One hundred thousand COVID-19 RT-PCR tests performed by the Institut Pasteur du Cambodge

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One hundred thousand COVID-19 RT-PCR tests performed by the Institut Pasteur du Cambodge

The Institut Pasteur du Cambodge (IPC) remains fully committed to working together with the Ministry of Health to combat COVID-19 in Cambodia. As of 26 October 2020, IPC has performed more than 100,000 (one hundred thousand) COVID-19 molecular diagnostic tests by RT-PCR in the Virology Unit. Those tests have contributed to the identification and/or confirmation of 290 (two hundred ninety) positive individuals reported by the Royal Government of Cambodia (RGC) to the World Health Organization (WHO) since the start of the pandemic.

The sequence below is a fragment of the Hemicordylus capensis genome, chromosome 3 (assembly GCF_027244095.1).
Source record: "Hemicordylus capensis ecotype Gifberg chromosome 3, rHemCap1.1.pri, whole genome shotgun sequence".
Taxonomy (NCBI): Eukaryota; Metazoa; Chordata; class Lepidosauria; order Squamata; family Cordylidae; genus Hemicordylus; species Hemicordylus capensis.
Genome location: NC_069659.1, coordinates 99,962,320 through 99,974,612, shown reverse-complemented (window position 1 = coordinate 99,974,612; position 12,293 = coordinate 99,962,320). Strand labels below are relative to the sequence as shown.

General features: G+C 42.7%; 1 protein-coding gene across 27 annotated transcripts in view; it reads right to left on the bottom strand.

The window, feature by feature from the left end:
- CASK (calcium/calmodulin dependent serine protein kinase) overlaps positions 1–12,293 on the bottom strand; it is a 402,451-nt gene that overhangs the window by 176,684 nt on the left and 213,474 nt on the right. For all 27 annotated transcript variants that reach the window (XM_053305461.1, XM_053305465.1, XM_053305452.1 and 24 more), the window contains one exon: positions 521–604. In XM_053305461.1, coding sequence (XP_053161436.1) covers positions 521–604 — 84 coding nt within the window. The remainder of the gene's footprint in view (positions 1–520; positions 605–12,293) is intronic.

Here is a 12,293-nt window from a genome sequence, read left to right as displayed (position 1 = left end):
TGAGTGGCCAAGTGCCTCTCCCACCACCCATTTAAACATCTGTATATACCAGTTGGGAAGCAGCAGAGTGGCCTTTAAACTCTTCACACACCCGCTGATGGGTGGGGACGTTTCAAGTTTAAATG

IPC is a Cambodian non-for-profit research institution established in 1953. IPC carries out life science and health research on infectious diseases, and supports public health surveillance through high-quality laboratories and epidemiology/clinical research capacities. As a member of the Institut Pasteur International Network (IPIN), IPC also works closely with several national and international partners to further increase capacity and capability in Cambodia and beyond. The Virology Unit was established in
1995 and, since 2008, it hosts a high-level (BSL-3) biosafety laboratory with multiple diagnostic test capacities to identify and understand endemic and emerging infectious diseases.